Take the 2-minute tour ×
Programmers Stack Exchange is a question and answer site for professional programmers interested in conceptual questions about software development. It's 100% free.

What does the career path of a Software Development Manager typically look like, in terms of years of experience, education, professional background, and so on?

share

migration rejected from stackoverflow.com May 4 at 15:21

This question came from our site for professional and enthusiast programmers. Votes, comments, and answers are locked due to the question being closed here, but it may be eligible for editing and reopening on the site where it originated.

closed as off-topic by gnat, Bart van Ingen Schenau, durron597, Snowman, GlenH7 May 4 at 15:21

This question appears to be off-topic. The users who voted to close gave this specific reason:

  • "Questions seeking career or education advice are off topic on Programmers. They are only meaningful to the asker and do not generate lasting value for the broader programming community. Furthermore, in most cases, any answer is going to be a subjective opinion that may not take into account all the nuances of a (your) particular circumstance." – gnat, Bart van Ingen Schenau, durron597, Snowman, GlenH7
If this question can be reworded to fit the rules in the help center, please edit the question.

    
In my experience it's usually just tenure and being a "yes man" to senior management. Technical skill doesn't matter as much as complimenting the boss(es). Yes, that's a broad generalization but I can count the number of "good" managers I've had on one hand, and would need both hands and feet for the number that only were manager only by virtue of being the first programmer hired/longest programmer there/always says "Yes, we can do that" to the CEO –  Wayne M Apr 11 '11 at 16:31

2 Answers 2

It mostly depends on the organization.

In the job postings that I've seen, people in managerial roles (including technical leads) have at least 5 years of industry experience, often in the domain that the company operates. Most have upwards of 10 years of experience, however, with a subset of that being in the domain where the company works. In larger companies, many have post-graduate degrees, with technical managers having degrees in engineering or engineering management and program managers having degrees in engineering management, business management, or an MBA. In smaller companies, the experience is the driving factor.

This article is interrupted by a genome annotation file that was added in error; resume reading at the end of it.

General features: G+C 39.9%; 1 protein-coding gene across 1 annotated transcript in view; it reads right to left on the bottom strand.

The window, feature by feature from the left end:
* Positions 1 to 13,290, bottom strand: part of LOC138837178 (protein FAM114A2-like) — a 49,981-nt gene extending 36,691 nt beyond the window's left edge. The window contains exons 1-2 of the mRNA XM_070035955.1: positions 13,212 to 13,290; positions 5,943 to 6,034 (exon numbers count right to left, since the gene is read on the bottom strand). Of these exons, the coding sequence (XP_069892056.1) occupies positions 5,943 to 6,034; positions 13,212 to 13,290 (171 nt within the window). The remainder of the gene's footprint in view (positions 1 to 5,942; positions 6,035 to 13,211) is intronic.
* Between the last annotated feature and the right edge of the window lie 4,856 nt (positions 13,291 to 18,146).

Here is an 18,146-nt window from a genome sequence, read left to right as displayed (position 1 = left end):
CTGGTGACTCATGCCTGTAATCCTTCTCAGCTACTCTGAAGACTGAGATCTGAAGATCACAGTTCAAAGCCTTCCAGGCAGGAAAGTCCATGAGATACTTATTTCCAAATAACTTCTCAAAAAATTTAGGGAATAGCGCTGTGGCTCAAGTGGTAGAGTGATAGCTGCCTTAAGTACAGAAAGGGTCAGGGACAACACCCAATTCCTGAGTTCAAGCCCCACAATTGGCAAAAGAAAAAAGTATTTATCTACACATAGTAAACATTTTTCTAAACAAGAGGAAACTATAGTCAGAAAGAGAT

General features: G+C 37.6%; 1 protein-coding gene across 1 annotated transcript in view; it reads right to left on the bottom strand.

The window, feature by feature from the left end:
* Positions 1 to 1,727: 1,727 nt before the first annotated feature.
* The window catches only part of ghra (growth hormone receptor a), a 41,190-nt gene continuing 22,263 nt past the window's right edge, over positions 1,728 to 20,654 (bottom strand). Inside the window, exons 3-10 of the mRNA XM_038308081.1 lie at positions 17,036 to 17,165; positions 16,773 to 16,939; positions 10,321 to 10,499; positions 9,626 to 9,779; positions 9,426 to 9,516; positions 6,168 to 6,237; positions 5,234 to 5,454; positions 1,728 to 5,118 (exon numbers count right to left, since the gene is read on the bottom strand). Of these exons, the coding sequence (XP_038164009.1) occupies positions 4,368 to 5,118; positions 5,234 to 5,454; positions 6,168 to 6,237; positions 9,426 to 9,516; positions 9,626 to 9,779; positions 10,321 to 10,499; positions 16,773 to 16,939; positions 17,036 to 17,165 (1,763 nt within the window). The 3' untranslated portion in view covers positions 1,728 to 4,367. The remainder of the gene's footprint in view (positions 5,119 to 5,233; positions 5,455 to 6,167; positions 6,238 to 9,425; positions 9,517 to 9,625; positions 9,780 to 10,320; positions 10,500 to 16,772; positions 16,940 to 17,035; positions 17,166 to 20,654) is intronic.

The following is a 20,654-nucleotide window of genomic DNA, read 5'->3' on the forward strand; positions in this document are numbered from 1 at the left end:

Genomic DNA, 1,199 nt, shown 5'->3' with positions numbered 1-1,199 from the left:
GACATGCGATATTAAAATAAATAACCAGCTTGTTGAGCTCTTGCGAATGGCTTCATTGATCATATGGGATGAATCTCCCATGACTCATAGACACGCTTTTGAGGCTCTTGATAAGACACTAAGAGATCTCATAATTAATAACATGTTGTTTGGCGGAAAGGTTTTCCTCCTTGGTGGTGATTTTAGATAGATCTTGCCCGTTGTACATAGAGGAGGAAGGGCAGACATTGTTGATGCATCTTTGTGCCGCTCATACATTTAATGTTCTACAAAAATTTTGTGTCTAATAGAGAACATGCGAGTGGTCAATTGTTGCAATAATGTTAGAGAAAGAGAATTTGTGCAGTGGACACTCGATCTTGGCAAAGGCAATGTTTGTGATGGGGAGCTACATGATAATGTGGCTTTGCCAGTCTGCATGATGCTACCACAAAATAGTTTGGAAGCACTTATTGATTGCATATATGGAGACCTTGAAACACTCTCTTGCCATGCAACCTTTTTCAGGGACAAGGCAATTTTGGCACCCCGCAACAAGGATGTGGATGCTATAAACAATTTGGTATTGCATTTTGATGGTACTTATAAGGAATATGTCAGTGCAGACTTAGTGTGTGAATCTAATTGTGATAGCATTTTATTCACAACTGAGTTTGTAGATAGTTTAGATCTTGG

Generally, you have proven yourself "in the trenches", so to speak. You have some kind of development work on project teams to show for yourself, either in the organization, in previous jobs, or in other personal projects. I've never seen a manager without a degree of any kind, but in the places I've worked, a degree is a prerequisite for any position and I can't speak to start-ups and smaller mom-and-pop software companies.

Someone who is a manager or leader, from my experiences, has proven themselves to be technically competent and a top individual performer. They might or might not have formal leadership, business, or project management experience, but have demonstrated the ability to learn on the fly and would be expected to learn the skills needed, either on their own or by seeking out company sponsored or funded training sessions.

share

Software manager? I'm in the same situation. The way I see it is years of experiences and perhaps knowing how to database design. Taking project manager courses will impress those PR people. I know how to manage code monkeys! What you basically need is skills in leading people and project manager courses is a selling point for interviewer, years of experiences in related industry, and if you know how to plan abstractly (ER diagram, UML, etc..). Stuff like oh I was a senior programmer and I mentor some jr and mid programmer helps too.

share

Not the answer you're looking for? Browse other questions tagged or ask your own question.